On his second appearance before a parole board, Jose Segura was given a release date. He attributes this success to being able to express himself clearly through what he learned in the Spanish Victim Offender Education Group (VOEG).
VOEG is a program that puts offenders and victims of crime in dialogue so they can discuss the impact of crime on families and communities.
“When I committed my crime, I had a belief system called machismo. This belief system taught me to have a big ego, be tough, never ask for help or let another man push you around,” Segura said. “VOEG helped me see and transform the rage inside of me. I learned that asking for help or expressing my emotions is acceptable. It’s not something that makes me weak.”
Lucia De La Fuente impacted the lives of 10 Spanish-speaking San Quentin prisoners with her skills as a counselor and teacher.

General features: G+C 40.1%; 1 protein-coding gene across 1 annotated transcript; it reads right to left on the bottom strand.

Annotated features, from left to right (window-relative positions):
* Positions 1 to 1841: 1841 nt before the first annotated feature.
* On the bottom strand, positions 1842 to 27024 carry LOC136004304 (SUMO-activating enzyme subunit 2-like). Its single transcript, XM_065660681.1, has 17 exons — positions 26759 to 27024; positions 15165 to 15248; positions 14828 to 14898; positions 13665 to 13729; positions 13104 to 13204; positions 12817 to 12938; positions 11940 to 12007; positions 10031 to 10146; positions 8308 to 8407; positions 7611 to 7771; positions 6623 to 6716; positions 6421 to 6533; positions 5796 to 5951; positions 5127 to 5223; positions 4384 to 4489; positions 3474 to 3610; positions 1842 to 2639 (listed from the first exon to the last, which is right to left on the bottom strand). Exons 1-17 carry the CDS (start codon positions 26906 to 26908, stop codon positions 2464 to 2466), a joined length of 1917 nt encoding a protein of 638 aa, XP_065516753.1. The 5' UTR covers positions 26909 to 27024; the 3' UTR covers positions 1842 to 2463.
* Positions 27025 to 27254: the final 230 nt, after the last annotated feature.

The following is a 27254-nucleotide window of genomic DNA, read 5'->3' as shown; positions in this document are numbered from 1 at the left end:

“She taught me how to deal with my traumas. I can own up to my crime and hold myself accountable for it,” said Manuel Murillo, one of her students.
De La Fuente is one of three volunteers that recently launched Victim-Offender Education Group (VOEG) for Spanish-speaking prisoners.
“It’s the other Spanish facilitators like her that are essential and important to help me express my feelings and emotions. It’s not only a change for me; it’s a change for everyone in the group. Now I have more confidence,” Murillo added.
VOEG is a self-help program inside San Quentin that adopts restorative justice practices to find healing for both offenders and survivors.
“This program is about forgiveness and accountability. They go together,” said De La Fuente. “It’s about being accountable for the harm and forgiveness and it is about being accountable for the good they’ve done. Everyone has a different process for forgiveness.